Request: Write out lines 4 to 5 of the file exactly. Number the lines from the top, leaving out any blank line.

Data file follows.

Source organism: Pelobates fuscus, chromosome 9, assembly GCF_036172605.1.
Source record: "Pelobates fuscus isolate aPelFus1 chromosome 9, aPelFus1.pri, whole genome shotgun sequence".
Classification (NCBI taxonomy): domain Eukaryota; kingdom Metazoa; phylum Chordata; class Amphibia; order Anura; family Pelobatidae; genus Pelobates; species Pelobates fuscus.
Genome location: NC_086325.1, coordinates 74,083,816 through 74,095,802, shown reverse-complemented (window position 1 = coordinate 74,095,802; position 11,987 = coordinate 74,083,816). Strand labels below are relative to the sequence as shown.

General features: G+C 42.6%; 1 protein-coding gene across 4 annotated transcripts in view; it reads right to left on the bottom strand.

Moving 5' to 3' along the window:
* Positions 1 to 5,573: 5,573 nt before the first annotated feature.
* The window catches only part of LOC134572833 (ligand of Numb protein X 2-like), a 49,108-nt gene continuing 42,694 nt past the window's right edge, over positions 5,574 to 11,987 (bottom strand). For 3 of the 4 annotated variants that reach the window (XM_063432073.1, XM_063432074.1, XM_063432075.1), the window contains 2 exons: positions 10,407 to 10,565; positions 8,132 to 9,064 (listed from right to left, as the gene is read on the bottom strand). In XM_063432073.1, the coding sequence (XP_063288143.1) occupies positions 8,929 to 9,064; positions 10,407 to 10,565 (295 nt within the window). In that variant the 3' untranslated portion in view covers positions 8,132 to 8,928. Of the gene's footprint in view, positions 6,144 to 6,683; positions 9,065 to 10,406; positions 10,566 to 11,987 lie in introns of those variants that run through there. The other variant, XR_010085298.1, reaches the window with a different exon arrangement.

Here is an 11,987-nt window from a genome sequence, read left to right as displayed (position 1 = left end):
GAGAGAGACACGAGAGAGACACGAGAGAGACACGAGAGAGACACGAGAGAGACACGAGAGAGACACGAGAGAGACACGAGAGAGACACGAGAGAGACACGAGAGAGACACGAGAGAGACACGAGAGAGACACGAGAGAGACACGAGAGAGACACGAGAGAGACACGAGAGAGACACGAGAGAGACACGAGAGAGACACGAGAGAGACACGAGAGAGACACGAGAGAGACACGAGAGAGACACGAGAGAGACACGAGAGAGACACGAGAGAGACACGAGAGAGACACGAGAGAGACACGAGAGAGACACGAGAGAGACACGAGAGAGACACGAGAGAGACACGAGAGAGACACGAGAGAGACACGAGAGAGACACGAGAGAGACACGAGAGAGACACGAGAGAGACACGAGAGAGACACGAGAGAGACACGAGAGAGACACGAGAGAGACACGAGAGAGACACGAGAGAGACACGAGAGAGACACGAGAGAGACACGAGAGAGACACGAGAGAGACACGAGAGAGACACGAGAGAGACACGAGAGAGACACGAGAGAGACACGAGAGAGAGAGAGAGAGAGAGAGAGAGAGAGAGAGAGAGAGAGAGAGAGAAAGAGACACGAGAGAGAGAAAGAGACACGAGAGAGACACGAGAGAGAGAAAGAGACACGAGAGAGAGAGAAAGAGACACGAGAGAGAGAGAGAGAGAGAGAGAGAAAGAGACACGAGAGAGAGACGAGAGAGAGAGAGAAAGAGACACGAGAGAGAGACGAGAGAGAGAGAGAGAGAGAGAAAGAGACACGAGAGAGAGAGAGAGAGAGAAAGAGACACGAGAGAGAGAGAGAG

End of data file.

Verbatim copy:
Genome location: NC_086325.1, coordinates 74,083,816 through 74,095,802, shown reverse-complemented (window position 1 = coordinate 74,095,802; position 11,987 = coordinate 74,083,816). Strand labels below are relative to the sequence as shown.

General features: G+C 42.6%; 1 protein-coding gene across 4 annotated transcripts in view; it reads right to left on the bottom strand.